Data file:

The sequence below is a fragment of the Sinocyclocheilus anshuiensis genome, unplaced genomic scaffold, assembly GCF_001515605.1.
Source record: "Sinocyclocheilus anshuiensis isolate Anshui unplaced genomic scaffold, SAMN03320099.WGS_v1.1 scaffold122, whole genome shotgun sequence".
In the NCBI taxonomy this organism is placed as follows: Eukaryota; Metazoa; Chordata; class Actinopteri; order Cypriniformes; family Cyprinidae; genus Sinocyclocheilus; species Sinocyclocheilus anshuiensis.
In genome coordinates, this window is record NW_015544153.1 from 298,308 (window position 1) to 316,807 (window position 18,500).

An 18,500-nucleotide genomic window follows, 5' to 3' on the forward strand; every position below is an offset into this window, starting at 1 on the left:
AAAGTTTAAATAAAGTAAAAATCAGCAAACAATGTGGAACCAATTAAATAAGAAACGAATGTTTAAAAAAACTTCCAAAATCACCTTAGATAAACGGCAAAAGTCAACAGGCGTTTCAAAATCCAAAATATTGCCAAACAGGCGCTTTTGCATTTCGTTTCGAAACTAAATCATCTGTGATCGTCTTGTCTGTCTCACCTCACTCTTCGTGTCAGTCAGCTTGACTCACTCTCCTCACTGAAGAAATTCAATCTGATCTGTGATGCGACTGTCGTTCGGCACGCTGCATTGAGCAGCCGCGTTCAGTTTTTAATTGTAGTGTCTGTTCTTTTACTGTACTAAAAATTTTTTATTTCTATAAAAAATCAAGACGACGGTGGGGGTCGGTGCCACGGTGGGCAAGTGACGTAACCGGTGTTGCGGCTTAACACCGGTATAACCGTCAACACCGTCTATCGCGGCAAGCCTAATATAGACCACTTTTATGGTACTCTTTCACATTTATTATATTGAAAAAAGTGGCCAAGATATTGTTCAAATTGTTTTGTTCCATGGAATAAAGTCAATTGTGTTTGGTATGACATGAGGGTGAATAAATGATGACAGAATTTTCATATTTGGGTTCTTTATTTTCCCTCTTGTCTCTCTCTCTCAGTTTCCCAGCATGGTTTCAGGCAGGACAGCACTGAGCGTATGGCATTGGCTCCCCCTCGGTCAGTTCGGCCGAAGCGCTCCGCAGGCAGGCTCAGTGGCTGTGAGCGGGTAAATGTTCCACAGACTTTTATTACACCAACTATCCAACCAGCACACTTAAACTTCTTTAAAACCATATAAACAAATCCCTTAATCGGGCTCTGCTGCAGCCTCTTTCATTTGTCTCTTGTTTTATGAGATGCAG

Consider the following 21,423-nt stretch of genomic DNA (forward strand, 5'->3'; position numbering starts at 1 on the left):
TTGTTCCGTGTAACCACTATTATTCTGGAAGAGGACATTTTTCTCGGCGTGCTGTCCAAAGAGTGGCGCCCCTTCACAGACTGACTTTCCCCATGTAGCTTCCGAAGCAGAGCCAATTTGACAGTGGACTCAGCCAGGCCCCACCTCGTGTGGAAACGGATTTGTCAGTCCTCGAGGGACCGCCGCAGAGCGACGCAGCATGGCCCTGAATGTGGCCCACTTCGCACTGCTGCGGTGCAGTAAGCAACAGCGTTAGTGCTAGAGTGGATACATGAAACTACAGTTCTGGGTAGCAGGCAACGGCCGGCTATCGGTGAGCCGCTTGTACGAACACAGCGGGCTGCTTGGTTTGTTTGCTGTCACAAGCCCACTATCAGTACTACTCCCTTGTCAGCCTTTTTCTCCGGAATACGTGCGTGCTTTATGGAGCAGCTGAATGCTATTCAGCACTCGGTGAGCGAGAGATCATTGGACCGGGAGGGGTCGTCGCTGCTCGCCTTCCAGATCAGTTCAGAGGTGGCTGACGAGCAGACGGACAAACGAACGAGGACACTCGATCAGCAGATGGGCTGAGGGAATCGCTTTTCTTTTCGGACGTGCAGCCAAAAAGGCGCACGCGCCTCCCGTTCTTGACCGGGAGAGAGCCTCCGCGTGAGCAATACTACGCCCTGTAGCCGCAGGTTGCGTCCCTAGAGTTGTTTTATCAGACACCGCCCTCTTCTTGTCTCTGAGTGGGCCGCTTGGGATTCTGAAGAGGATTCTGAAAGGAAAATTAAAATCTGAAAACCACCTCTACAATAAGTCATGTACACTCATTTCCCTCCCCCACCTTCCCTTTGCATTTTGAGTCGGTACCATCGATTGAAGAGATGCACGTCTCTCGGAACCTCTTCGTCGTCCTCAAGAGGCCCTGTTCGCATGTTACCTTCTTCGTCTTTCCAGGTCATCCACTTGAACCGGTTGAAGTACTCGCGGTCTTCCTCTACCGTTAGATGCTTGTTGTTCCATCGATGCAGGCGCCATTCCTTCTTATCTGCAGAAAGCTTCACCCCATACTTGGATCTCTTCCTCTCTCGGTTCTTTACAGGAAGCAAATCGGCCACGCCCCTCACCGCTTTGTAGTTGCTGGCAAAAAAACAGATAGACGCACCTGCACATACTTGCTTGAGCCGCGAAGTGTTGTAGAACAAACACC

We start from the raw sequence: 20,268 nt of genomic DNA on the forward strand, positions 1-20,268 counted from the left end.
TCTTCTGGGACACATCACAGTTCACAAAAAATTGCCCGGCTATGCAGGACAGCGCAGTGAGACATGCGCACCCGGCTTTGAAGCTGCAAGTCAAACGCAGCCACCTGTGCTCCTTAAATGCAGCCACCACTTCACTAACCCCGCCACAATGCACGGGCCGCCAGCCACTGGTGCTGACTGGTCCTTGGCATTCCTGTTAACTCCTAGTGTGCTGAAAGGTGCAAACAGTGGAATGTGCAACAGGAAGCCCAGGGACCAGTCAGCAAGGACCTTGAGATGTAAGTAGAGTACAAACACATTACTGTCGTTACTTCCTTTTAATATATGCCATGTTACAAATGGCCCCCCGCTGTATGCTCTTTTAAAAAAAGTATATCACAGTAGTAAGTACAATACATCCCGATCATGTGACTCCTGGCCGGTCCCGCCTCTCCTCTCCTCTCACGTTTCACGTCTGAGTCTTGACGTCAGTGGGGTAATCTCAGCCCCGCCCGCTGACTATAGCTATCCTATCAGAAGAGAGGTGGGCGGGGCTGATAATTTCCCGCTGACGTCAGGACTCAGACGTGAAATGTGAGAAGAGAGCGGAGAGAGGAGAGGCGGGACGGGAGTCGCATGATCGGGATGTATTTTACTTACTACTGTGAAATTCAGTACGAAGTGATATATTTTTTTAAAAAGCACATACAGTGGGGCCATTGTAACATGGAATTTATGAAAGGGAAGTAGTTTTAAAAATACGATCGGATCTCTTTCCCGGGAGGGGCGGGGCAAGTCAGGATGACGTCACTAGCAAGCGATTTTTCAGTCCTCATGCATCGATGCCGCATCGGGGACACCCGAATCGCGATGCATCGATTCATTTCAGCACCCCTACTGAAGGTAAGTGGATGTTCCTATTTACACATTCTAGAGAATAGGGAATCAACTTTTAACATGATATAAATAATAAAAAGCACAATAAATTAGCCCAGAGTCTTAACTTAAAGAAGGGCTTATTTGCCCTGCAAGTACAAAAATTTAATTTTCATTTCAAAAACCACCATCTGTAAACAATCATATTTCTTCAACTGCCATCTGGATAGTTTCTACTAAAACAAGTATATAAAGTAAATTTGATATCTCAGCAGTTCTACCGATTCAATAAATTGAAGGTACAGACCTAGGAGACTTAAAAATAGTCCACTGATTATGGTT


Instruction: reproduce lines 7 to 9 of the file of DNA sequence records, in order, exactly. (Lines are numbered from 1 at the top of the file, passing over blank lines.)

Consider the following 21,423-nt stretch of genomic DNA (forward strand, 5'->3'; position numbering starts at 1 on the left):
TTGTTCCGTGTAACCACTATTATTCTGGAAGAGGACATTTTTCTCGGCGTGCTGTCCAAAGAGTGGCGCCCCTTCACAGACTGACTTTCCCCATGTAGCTTCCGAAGCAGAGCCAATTTGACAGTGGACTCAGCCAGGCCCCACCTCGTGTGGAAACGGATTTGTCAGTCCTCGAGGGACCGCCGCAGAGCGACGCAGCATGGCCCTGAATGTGGCCCACTTCGCACTGCTGCGGTGCAGTAAGCAACAGCGTTAGTGCTAGAGTGGATACATGAAACTACAGTTCTGGGTAGCAGGCAACGGCCGGCTATCGGTGAGCCGCTTGTACGAACACAGCGGGCTGCTTGGTTTGTTTGCTGTCACAAGCCCACTATCAGTACTACTCCCTTGTCAGCCTTTTTCTCCGGAATACGTGCGTGCTTTATGGAGCAGCTGAATGCTATTCAGCACTCGGTGAGCGAGAGATCATTGGACCGGGAGGGGTCGTCGCTGCTCGCCTTCCAGATCAGTTCAGAGGTGGCTGACGAGCAGACGGACAAACGAACGAGGACACTCGATCAGCAGATGGGCTGAGGGAATCGCTTTTCTTTTCGGACGTGCAGCCAAAAAGGCGCACGCGCCTCCCGTTCTTGACCGGGAGAGAGCCTCCGCGTGAGCAATACTACGCCCTGTAGCCGCAGGTTGCGTCCCTAGAGTTGTTTTATCAGACACCGCCCTCTTCTTGTCTCTGAGTGGGCCGCTTGGGATTCTGAAGAGGATTCTGAAAGGAAAATTAAAATCTGAAAACCACCTCTACAATAAGTCATGTACACTCATTTCCCTCCCCCACCTTCCCTTTGCATTTTGAGTCGGTACCATCGATTGAAGAGATGCACGTCTCTCGGAACCTCTTCGTCGTCCTCAAGAGGCCCTGTTCGCATGTTACCTTCTTCGTCTTTCCAGGTCATCCACTTGAACCGGTTGAAGTACTCGCGGTCTTCCTCTACCGTTAGATGCTTGTTGTTCCATCGATGCAGGCGCCATTCCTTCTTATCTGCAGAAAGCTTCACCCCATACTTGGATCTCTTCCTCTCTCGGTTCTTTACAGGAAGCAAATCGGCCACGCCCCTCACCGCTTTGTAGTTGCTGGCAAAAAAACAGATAGACGCACCTGCACATACTTGCTTGAGCCGCGAAGTGTTGTAGAACAAACACC

We start from the raw sequence: 20,268 nt of genomic DNA on the forward strand, positions 1-20,268 counted from the left end.